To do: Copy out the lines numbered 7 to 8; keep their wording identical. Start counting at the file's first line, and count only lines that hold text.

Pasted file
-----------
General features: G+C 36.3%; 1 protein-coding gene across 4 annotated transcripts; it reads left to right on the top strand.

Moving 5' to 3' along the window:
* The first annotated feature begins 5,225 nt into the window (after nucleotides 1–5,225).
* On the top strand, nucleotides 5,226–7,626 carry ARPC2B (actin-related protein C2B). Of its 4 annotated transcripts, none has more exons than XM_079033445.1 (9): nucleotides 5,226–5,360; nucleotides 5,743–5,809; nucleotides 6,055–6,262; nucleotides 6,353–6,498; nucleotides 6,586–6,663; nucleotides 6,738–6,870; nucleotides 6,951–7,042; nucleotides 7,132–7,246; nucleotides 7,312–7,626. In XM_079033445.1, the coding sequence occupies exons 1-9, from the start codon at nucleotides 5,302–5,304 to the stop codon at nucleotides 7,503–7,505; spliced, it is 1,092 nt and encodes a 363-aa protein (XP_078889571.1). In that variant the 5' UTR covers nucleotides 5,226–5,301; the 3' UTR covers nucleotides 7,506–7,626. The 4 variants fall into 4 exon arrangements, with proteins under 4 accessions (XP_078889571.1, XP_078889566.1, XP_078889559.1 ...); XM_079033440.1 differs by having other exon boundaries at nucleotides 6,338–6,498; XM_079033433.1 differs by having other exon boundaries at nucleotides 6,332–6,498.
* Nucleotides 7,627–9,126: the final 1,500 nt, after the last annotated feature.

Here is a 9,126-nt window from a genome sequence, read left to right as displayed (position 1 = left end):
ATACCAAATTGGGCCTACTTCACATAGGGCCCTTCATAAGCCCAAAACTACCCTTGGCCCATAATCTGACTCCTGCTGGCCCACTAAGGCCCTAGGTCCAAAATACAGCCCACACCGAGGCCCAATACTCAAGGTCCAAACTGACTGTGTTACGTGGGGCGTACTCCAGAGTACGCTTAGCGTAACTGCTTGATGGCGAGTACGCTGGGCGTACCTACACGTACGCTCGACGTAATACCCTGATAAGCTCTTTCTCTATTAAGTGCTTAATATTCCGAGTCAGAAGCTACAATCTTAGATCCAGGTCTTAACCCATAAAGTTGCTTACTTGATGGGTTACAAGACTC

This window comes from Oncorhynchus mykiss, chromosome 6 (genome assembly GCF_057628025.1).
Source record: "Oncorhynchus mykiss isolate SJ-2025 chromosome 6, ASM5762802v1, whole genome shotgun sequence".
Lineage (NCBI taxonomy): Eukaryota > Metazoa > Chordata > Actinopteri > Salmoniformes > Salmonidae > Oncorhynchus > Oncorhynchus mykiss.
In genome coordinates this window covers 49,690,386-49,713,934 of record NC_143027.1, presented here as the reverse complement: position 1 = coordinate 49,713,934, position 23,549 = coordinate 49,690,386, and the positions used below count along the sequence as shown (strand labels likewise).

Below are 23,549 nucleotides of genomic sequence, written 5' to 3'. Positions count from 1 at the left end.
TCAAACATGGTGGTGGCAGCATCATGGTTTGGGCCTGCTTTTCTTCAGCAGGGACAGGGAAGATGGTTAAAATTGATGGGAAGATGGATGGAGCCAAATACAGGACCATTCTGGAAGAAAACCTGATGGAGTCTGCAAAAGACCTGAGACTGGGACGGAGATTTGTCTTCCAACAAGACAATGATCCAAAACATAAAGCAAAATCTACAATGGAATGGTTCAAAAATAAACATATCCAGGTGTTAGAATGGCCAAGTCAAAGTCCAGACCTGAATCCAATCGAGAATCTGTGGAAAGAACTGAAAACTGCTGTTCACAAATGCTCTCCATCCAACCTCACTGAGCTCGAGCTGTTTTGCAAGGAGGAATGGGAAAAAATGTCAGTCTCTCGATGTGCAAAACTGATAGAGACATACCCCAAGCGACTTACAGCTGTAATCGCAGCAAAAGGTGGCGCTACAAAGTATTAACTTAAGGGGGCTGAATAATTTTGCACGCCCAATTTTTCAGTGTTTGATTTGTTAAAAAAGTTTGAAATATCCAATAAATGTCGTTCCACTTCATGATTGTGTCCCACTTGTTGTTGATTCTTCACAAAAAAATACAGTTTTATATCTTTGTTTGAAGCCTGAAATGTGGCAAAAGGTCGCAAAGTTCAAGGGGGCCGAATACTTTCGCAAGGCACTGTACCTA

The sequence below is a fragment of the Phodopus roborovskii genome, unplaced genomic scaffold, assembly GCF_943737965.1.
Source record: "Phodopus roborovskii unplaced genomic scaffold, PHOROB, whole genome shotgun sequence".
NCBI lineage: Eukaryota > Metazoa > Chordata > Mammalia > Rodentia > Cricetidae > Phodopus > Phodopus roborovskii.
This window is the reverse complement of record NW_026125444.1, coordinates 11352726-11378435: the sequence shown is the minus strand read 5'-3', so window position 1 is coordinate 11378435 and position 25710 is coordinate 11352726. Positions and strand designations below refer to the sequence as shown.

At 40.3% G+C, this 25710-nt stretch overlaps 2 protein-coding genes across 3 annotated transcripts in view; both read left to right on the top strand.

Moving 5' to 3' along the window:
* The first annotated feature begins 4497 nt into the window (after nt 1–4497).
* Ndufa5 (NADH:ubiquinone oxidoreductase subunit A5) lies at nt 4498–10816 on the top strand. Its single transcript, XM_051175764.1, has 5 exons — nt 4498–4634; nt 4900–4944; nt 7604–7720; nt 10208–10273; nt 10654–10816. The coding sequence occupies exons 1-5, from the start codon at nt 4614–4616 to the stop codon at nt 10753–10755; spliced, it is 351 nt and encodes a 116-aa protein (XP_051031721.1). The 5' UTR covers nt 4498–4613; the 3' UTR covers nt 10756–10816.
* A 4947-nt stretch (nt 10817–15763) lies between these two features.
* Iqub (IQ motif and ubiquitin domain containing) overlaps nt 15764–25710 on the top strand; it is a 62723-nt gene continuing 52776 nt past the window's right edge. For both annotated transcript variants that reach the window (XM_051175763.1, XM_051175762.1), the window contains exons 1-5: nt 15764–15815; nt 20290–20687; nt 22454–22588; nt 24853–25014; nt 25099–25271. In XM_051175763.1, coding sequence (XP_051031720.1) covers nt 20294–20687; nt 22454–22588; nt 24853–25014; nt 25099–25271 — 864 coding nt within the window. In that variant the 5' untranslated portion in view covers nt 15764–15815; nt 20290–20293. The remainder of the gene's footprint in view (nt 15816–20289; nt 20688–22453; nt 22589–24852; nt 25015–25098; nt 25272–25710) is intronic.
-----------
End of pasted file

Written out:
ATACCAAATTGGGCCTACTTCACATAGGGCCCTTCATAAGCCCAAAACTACCCTTGGCCCATAATCTGACTCCTGCTGGCCCACTAAGGCCCTAGGTCCAAAATACAGCCCACACCGAGGCCCAATACTCAAGGTCCAAACTGACTGTGTTACGTGGGGCGTACTCCAGAGTACGCTTAGCGTAACTGCTTGATGGCGAGTACGCTGGGCGTACCTACACGTACGCTCGACGTAATACCCTGATAAGCTCTTTCTCTATTAAGTGCTTAATATTCCGAGTCAGAAGCTACAATCTTAGATCCAGGTCTTAACCCATAAAGTTGCTTACTTGATGGGTTACAAGACTC

This window comes from Oncorhynchus mykiss, chromosome 6 (genome assembly GCF_057628025.1).